The one thing that’s most interesting, and likely the most telling, is Porcello’s use of the four-seam fastball. Last year, Porcello used the pitch in all counts pretty evenly. This season, he’s using the pitch almost exclusively when he’s ahead in the count or has two strikes on the batter.
So far, the strategy has worked well, as batters are whiffing on the four-seamer, which he throws just 92 miles per hour. Also, likely due to the little extra sink he’s gained on the pitch as well as its situational usage, the four-seamer has generated three percent more ground balls (4.0 in 2015 vs. 7.0 in 2016) and over one percent fewer fly balls (4.8 in 2015 vs. 3.5 in 2016).
Porcello’s change in usage patterns with the fastball have made his secondary pitches much more effective in 2016. You can see how this is taking effect by looking at a comparison of Porcello’s whiff rates among his secondary pitches from last year versus this year:
Overall, it looks good that Porcello seems to have made some key adjustments in order to become a more effective pitcher this season. As the sample sizes on Porcello’s pitches grow, it will be interesting to see if this new sequencing strategy remains effective or if teams can begin to adjust themselves by changing their scouting reports on Porcello.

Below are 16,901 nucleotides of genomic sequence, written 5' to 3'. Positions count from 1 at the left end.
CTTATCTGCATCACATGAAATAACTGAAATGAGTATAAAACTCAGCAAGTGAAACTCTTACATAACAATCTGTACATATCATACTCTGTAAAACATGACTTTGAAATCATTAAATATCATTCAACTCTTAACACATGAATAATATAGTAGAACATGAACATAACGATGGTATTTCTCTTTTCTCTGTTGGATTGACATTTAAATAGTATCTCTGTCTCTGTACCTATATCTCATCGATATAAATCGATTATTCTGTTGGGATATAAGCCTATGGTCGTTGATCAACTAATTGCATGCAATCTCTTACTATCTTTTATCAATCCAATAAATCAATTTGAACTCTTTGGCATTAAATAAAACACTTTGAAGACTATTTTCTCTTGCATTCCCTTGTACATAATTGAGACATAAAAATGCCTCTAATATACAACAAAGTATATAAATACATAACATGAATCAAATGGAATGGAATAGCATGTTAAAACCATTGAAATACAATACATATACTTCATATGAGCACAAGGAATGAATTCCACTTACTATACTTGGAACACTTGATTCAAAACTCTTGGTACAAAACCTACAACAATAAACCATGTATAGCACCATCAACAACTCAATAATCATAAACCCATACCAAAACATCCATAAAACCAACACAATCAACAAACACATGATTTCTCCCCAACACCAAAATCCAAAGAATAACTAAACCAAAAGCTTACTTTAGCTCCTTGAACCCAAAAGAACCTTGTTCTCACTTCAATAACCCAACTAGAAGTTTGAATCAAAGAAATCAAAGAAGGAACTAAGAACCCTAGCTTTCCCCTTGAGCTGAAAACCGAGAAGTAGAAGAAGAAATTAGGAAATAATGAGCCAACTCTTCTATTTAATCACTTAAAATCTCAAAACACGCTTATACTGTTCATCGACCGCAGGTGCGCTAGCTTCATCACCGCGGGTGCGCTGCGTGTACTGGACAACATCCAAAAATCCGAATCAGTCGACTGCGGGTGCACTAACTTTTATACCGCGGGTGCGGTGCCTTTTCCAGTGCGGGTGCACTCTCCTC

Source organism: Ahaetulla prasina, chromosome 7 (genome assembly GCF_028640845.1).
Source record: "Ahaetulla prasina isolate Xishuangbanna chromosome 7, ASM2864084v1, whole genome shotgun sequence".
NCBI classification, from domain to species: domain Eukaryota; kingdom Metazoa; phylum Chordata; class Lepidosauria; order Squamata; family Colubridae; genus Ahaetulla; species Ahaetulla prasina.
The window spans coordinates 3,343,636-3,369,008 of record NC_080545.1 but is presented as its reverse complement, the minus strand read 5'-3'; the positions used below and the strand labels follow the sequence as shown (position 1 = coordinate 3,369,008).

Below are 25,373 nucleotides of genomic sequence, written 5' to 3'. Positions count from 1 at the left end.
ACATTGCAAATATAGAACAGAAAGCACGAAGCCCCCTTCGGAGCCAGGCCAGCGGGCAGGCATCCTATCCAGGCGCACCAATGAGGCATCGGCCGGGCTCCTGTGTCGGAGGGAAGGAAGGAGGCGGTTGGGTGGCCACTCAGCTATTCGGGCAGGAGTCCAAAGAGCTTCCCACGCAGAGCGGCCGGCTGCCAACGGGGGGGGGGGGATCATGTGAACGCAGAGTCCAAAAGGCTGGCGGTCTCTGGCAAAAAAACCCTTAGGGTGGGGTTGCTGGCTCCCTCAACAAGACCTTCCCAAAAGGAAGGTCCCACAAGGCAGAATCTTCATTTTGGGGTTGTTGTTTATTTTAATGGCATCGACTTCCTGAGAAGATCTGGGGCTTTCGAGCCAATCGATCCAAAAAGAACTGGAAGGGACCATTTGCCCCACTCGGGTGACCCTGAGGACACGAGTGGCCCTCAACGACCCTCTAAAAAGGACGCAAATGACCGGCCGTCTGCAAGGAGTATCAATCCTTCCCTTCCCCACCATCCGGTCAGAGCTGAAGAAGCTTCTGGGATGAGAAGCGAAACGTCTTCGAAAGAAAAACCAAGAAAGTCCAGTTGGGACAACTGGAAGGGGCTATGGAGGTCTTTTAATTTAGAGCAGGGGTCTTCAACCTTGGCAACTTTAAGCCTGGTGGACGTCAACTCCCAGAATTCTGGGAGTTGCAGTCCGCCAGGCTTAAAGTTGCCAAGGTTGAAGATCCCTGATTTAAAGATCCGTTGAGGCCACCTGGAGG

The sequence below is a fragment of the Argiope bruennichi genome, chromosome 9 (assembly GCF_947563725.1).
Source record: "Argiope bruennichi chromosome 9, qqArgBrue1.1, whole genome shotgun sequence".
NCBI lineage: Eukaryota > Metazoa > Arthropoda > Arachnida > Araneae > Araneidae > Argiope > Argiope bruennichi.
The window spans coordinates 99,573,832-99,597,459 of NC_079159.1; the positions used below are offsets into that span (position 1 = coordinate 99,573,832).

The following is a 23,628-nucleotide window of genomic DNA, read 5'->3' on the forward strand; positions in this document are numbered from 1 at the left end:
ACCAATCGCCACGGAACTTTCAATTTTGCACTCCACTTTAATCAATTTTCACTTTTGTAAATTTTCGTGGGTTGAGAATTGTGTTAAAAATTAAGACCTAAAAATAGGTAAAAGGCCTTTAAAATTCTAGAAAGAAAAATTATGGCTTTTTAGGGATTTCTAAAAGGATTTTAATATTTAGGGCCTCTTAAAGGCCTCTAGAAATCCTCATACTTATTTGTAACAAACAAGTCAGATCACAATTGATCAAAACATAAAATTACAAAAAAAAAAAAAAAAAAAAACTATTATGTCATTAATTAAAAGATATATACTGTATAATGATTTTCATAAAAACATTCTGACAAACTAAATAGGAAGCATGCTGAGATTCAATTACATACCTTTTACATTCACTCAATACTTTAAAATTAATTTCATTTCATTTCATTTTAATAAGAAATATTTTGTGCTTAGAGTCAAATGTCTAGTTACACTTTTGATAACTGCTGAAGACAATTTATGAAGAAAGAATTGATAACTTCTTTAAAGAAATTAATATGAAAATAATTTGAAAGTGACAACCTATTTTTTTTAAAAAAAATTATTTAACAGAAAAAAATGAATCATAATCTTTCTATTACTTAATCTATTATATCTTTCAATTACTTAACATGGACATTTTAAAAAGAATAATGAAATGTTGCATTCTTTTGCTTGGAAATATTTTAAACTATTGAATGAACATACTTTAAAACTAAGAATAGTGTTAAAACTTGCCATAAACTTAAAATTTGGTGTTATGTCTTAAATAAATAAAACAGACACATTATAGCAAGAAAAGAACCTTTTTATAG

As it stands now, Porcello looks to have turned a corner, and it couldn’t have come at a better time. With newly acquired ace David Price and longtime frustration Clay Buchholz struggling somewhat out of the gate, Porcello has given the Red Sox a legitimate chance to win every time out on the mound this year.
Now, in the first season of his big extension, Porcello needs to keep up his good progress in order to validate his price tag and endear himself to the Boston fans. As well as, you know, help the Red Sox win ballgames and avoid another last-place finishing in the America League East.